Say goodbye to Silly Season and hello to Serious Season

We’re reduced to this: arguing about whether or not Adele should have worn a Jamaican-themed outfit to a London Caribbean festival and getting worked up about some young radicals in Montreal pulling down and beheading a much-ignored statue of John A Macdonald.

This is a good way for Silly Season to depart. (Silly Season is the annual news void of late summer when everybody’s out of the office, away from school and lying about with little to do, leaving media organizations and the bored to turn silly and unimportant stories into front page news – day after day after day.) For most of us, summer officially ends next Tuesday, when the kids go back to school, everybody returns to the office (or the Zoom and from-home equivalent) and things get serious. I call it The Return of Serious Season.

I predict stories like Adele’s outfit and statue vandalism will quickly evaporate as people shake the summer sand out of their folds and cracks and return to thinking about Things that Really Matter. What will those be? Who knows? Hopefully it’s not just about inflammatory things Donald Trump says and does. But it’s hard to stave off the enormous gravitational pull of a U.S. election, even for British North Americans like we Canadians.

On our side of the border I think there’s a chance to have a serious debate about a crucial economic, financial and political issue. We could see a true philosophical split highlighted starkly for us if the Liberal government opts for heavy Keynesian spending in the next session of Parliament, beginning September 23, and the Conservative official opposition cleaves to the fiscal rectitude most of its prominent members appear to hold and its new leader, Erin O’Toole appears to champion. Is now the time for government to step in and fill the gaping hole in aggregate demand that the pandemic-inspired recession has created, or is now the time to shore up the fiscal ship after a deluge of early-pandemic spending? That’s a serious issue and there’s no easy answer, except for the simple-minded. If there ever was a time for Keynesian deficit spending, it’s today. The conditions are 1930s-like. When domestic demand dies, it’s the place for the government to be spender-of-last-resort. But if there ever was a time to worry about Canada falling into a crippling debt trap, it’s today, with deficit levels hitting unprecedented and shock-and-awe-inspiring levels. It’s hard to reconcile those opposing concerns. If we could see into the future we would know which is the right path. If the recession is beginning to end and we’re going to just naturally crawl out of it, like we do with most recessions, it makes sense to restrain the spending now and shore up the ship. If we’re about to slip into the next dip of a multi-dip recession/depression, the time to be doing major spending is soon.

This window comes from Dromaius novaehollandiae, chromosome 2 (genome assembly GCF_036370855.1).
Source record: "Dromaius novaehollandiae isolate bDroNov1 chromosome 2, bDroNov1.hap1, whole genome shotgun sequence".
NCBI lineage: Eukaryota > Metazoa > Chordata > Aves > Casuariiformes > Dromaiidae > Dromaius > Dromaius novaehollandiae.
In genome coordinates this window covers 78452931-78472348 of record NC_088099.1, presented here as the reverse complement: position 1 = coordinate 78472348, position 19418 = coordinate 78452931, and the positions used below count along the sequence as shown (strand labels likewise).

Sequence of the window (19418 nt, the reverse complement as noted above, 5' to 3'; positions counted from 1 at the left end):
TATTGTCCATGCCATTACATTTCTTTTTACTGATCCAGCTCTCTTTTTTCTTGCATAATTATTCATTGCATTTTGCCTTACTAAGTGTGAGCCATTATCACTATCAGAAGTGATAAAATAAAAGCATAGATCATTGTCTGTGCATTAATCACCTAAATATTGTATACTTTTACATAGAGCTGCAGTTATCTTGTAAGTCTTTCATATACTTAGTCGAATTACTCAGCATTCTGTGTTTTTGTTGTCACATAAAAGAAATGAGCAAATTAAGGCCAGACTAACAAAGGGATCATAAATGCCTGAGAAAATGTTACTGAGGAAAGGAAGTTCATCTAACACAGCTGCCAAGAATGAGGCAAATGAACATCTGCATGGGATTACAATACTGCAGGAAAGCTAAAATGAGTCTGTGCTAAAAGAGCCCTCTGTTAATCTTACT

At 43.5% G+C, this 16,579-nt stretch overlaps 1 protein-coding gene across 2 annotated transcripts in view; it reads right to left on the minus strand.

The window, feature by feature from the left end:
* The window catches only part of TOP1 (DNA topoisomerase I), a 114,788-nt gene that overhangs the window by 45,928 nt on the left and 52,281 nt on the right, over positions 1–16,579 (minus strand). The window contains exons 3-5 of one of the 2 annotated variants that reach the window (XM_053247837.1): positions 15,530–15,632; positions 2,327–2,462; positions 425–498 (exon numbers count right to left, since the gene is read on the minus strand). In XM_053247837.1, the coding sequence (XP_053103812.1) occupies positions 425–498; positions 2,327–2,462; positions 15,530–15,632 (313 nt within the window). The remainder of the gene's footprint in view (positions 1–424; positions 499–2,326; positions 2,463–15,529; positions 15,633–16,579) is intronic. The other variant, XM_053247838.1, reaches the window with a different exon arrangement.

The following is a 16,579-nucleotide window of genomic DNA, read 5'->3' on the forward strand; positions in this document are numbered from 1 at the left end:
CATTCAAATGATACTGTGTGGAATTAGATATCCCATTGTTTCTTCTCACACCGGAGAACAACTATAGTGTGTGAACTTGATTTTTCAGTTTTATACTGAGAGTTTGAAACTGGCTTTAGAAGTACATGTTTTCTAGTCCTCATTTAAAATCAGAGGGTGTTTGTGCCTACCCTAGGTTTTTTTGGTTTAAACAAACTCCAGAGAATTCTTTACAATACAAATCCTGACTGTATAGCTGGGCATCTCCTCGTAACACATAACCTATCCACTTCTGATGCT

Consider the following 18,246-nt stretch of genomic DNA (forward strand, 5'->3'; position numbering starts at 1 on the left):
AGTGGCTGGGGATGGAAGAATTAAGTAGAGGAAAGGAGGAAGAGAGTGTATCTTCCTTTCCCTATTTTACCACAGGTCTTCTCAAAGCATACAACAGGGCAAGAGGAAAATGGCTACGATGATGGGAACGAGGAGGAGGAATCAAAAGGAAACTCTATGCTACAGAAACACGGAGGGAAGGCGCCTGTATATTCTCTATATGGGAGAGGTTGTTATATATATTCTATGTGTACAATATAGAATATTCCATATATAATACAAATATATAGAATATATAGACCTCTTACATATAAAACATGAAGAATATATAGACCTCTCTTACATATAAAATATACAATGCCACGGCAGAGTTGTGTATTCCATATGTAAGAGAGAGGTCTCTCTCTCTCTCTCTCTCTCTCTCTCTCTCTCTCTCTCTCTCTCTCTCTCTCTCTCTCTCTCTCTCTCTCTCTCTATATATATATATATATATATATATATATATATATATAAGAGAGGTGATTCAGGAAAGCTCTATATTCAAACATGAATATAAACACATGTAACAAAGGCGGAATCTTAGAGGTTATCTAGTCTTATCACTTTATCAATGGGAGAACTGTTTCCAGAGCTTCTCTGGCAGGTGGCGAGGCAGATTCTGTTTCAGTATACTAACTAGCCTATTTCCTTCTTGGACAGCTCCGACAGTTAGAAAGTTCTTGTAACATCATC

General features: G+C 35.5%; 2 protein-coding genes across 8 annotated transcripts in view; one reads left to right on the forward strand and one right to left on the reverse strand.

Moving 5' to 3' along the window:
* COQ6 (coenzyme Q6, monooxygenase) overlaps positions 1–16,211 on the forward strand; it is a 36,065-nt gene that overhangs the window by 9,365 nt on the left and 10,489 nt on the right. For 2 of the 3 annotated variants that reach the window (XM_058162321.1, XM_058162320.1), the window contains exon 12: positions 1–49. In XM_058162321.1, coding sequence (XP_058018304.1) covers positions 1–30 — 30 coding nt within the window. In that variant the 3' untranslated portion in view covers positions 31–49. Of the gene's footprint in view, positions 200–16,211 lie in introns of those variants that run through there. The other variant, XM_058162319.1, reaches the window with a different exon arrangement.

So we might get a serious policy discussion out of this next session of Parliament. That’d be better than the endless bickering over the WE mini-scandal of the summer. Whether or not the Prime Minister and Finance Minister crossed ethical lines with a charity has exercised and excited political partisans of all stripes, but for most people it doesn’t have much impact on their lives. For most, it’s been a Silly Season distraction most have ignored. The direction of federal spending this fall, and after a possible fall or winter election, will have a huge impact on all Canadians.

I don’t know which course is the right one, for the reasons I laid out above. That depends on the shape of the future. My biggest hope is that if the country does embrace hefty Keynesian spending, that spending comes in the form of major projects rather than just consumption spending. Spending billions on providing broadband and wifi to every part of Canada would do a lot of good in setting up this nation for the post COVID-19 world. How about rebuilding the rail line to Churchill? I’m sure we have a bunch of aging infrastructure that needs rebuilding. Just sending cheques to people won’t achieve nearly as much for Canada’s future, but it’d be easy and popular with many.

So buckle up, and if I’m right we’ll get a serious policy debate this autumn that actually affects all of our lives. And we’ll forget all about Adele’s outfit.

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